Fake news is all the rage these days. We’re supposed to hate it, to loathe it, to want it forever banned from our Facebook feeds, and possibly give it credit for/blame it for the election results. Now, given my chosen blog topics and my incessant preaching of internet skepticism, you would think I would be all in on hating fake news.
Nah, too easy.
Instead I’m going to give you 5 reasons why I think the hate for fake news is overblown. Ready? Here we go!
- Fake news doesn’t have a real definition Okay, yeah I know. Fake news is clear. Fake news is saying that Hillary Clinton ran a child prostitution ring out of a DC pizza place. That’s pretty darn clear, right? Well, is it? The problem is that while there are a few stories that are clearly “fake news”, other things aren’t so clear. One mans “fake news” is another mans “clear satire”, and one woman’s “fake news” is another’s “blind item”. Much of the controversy around fake news seems to center around the intent of the story (ie to deceive or make a particular candidate look bad), but that intention is quite often a little opaque. No matter what standard you set, someone will find a way to muddy the water.
- Fake news is just one gullible journalist away from being a “hoax” Jumping off point #1, let’s remember that even if Facebook bans “fake news” you still are going to be seeing fake news in your news feed. Why? Because sometimes journalists buy it. See if you or I believe a fake story, we “fell for fake news”. If a journalist with an established audience does it, it’s a “hoax”. Remember Jackie from Rolling Stone? Dan Rather and the Killian documents? Or Yasmin Seweid from just last month? All were examples of established journalists getting duped by liars and reporting those lies as news. You don’t always even need a person to spearhead the whole thing. For example, not too long ago a research study made headlines because it claimed eating ice cream for breakfast made you smarter. Now skeptical readers (ie all of you) will doubt that finding was founded, but you’d be reasonable in assuming the study at least existed. Unfortunately your faith would be unfounded, as Business Insider pointed out that no one reporting on this had ever seen the study. Every article pointed to an article in the Telegraph which pointed to a website that claimed the study had been done, but the real study was not locatable. It may still be out there somewhere, but it ludicrously irresponsable of so many news outlets to publish it without even making sure it existed.
- Fake news can sometimes be real news In point #1, I mentioned that it was hard to actually put a real definition on “fake news”. If one had to try however, you’d probably say something like “a malaciously false story by a disreputable website or news group that attempts to discredit someone they don’t like”. That’s not a bad definition, but it is how nearly every politician initially categorizes every bad story about themselves. Take John Edwards for example, whose affair was exposed by the National Inquirer in 2007. At the time, his attorney said “”The innuendos and lies that have appeared on the internet (sic) and in the National Enquirer concerning John Edwards are not true, completely unfounded and ridiculous.” It was fake news, until it wasn’t. Figuring out what’s fake and who’s really hiding something isn’t always as easy at it looks.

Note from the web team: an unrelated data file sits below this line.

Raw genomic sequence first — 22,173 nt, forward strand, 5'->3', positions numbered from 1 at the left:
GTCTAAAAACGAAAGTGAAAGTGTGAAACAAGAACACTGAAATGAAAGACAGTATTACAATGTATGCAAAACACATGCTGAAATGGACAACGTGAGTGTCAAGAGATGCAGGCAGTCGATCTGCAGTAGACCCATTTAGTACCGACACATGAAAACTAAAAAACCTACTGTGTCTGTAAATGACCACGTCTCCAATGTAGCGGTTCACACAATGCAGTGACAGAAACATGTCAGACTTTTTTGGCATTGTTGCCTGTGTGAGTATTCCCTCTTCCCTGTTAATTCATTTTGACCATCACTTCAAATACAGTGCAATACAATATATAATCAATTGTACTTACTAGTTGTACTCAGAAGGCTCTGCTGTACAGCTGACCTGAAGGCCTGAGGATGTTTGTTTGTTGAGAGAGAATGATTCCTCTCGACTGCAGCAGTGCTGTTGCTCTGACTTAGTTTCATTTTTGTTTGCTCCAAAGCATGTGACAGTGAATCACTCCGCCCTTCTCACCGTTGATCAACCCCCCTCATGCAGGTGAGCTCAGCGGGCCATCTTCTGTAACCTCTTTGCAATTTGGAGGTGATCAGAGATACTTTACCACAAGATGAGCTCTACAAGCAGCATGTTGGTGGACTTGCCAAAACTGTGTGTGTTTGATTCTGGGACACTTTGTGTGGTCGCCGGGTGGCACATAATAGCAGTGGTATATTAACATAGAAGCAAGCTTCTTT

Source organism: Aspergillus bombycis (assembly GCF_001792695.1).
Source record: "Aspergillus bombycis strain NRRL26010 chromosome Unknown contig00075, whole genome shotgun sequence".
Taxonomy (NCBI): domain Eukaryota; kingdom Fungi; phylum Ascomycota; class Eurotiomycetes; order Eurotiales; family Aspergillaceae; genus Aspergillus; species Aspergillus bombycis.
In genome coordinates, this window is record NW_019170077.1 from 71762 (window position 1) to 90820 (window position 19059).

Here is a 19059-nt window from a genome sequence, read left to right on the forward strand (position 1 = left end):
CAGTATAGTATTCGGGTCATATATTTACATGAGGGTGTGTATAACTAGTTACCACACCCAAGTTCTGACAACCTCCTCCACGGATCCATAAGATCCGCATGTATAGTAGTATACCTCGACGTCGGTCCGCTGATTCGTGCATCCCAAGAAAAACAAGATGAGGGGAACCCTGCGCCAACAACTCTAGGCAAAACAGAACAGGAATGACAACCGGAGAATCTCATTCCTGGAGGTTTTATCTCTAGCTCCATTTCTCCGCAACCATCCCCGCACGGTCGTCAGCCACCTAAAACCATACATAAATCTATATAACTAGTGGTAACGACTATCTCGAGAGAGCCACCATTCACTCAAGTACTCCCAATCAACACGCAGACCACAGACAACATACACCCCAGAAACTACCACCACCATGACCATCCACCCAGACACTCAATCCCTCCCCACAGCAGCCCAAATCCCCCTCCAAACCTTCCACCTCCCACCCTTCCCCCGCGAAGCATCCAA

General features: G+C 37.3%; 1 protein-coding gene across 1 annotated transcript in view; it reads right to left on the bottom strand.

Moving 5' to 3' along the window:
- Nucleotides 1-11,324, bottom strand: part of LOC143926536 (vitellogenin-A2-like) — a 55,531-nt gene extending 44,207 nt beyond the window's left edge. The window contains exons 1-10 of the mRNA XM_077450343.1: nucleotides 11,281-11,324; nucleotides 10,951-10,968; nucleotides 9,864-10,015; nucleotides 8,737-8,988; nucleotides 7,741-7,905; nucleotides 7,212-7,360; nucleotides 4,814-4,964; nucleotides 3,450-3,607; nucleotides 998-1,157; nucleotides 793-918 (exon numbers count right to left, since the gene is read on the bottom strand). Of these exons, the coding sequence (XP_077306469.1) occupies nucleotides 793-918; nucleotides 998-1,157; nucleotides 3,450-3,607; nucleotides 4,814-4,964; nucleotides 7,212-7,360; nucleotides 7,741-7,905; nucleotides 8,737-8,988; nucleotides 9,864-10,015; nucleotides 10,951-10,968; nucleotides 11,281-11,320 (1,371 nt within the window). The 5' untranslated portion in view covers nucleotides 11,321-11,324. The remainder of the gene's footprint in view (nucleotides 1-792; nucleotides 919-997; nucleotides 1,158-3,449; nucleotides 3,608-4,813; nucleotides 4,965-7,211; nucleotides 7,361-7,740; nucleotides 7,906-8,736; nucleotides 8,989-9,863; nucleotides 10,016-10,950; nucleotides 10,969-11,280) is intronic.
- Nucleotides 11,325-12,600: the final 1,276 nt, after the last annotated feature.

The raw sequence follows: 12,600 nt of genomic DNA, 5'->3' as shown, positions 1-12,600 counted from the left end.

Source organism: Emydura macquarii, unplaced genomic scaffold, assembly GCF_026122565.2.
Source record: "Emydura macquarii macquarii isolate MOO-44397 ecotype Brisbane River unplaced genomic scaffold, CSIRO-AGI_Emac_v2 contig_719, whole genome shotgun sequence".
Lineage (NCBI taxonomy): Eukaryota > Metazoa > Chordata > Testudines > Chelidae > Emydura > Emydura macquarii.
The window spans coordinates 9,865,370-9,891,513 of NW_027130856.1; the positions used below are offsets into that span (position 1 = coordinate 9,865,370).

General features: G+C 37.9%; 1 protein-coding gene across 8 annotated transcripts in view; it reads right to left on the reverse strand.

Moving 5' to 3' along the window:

- Fake news probably doesn’t change minds Now fake news obviously can be a huge problem. Libel is against the law for a reason, and no one should knowingly make a false claim about someone else. It hurts not just the target, but can hurt innocent bystanders as well. But aside from that, people get concerned that these stories are turning people against those they would otherwise be voting for. Interestingly, there’s not a lot of good evidence for this. While the research is still new, the initial results suggest that people who believe bad things about a political candidate probably already believed those things, and that seeing the other side actually makes them more adament about what they already believed. In other words, fake news is more a reflection of pre-existing beliefs than a creater of those beliefs.
- Fake news might make us all more cautious There’s an interesting paradox in life that sometime by making things safer you actually make them more dangerous. The classic example is roads: the “safer” and more segregated (transportation mode-wise) roads are, the more people get in to accidents. In areas where there is less structure, there are fewer accidents. Sometimes a little paranoia can go a long way. I think a similar effect could be caused by fake news. The more we suspect someone might be lying to us, the more we’ll scrutinize what we see. If Facebook starts promising that they’ve “screened” fake news out, it gives everyone an excuse to stop approaching the news with skepticism. That’s a bad move. While I reiterate that I never support libel, lying or “hoaxes”, I do support constant vigilance against “credible” news sources. With the glut of media we are exposed to, this is a must.
To repeat for the third time, I don’t actually support fake news. Mostly this was just an exercise in contrarianism. But sometimes bad things can have upsides, and sometimes paranoia is just good sense.